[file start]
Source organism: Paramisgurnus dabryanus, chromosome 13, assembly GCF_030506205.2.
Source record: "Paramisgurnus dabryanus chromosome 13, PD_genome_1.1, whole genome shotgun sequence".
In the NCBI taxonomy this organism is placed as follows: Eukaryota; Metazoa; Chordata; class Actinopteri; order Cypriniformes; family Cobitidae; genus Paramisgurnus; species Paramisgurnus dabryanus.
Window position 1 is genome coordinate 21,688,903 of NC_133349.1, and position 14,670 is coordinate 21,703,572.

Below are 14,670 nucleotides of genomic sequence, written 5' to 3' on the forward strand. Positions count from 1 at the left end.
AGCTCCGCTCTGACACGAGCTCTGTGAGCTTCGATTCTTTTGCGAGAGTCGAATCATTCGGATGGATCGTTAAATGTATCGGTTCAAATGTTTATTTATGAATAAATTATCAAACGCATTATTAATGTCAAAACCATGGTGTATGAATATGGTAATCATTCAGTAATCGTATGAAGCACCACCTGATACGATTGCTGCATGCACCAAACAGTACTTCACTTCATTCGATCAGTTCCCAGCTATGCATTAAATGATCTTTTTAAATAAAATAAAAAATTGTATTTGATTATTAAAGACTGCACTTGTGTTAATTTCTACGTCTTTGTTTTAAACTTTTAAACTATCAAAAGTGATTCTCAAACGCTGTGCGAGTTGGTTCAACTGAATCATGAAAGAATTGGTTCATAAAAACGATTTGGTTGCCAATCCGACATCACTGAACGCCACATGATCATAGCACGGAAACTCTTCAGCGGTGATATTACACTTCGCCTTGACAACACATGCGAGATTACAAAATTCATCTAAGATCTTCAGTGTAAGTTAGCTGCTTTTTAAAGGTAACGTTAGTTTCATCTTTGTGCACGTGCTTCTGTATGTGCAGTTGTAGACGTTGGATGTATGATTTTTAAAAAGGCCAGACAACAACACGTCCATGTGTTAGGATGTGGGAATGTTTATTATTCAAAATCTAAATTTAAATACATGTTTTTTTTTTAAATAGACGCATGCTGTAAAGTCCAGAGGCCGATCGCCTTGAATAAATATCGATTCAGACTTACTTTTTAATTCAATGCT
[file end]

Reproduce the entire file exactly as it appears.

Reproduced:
Source organism: Paramisgurnus dabryanus, chromosome 13, assembly GCF_030506205.2.
Source record: "Paramisgurnus dabryanus chromosome 13, PD_genome_1.1, whole genome shotgun sequence".
In the NCBI taxonomy this organism is placed as follows: Eukaryota; Metazoa; Chordata; class Actinopteri; order Cypriniformes; family Cobitidae; genus Paramisgurnus; species Paramisgurnus dabryanus.
Window position 1 is genome coordinate 21,688,903 of NC_133349.1, and position 14,670 is coordinate 21,703,572.

Below are 14,670 nucleotides of genomic sequence, written 5' to 3' on the forward strand. Positions count from 1 at the left end.
AGCTCCGCTCTGACACGAGCTCTGTGAGCTTCGATTCTTTTGCGAGAGTCGAATCATTCGGATGGATCGTTAAATGTATCGGTTCAAATGTTTATTTATGAATAAATTATCAAACGCATTATTAATGTCAAAACCATGGTGTATGAATATGGTAATCATTCAGTAATCGTATGAAGCACCACCTGATACGATTGCTGCATGCACCAAACAGTACTTCACTTCATTCGATCAGTTCCCAGCTATGCATTAAATGATCTTTTTAAATAAAATAAAAAATTGTATTTGATTATTAAAGACTGCACTTGTGTTAATTTCTACGTCTTTGTTTTAAACTTTTAAACTATCAAAAGTGATTCTCAAACGCTGTGCGAGTTGGTTCAACTGAATCATGAAAGAATTGGTTCATAAAAACGATTTGGTTGCCAATCCGACATCACTGAACGCCACATGATCATAGCACGGAAACTCTTCAGCGGTGATATTACACTTCGCCTTGACAACACATGCGAGATTACAAAATTCATCTAAGATCTTCAGTGTAAGTTAGCTGCTTTTTAAAGGTAACGTTAGTTTCATCTTTGTGCACGTGCTTCTGTATGTGCAGTTGTAGACGTTGGATGTATGATTTTTAAAAAGGCCAGACAACAACACGTCCATGTGTTAGGATGTGGGAATGTTTATTATTCAAAATCTAAATTTAAATACATGTTTTTTTTTTAAATAGACGCATGCTGTAAAGTCCAGAGGCCGATCGCCTTGAATAAATATCGATTCAGACTTACTTTTTAATTCAATGCT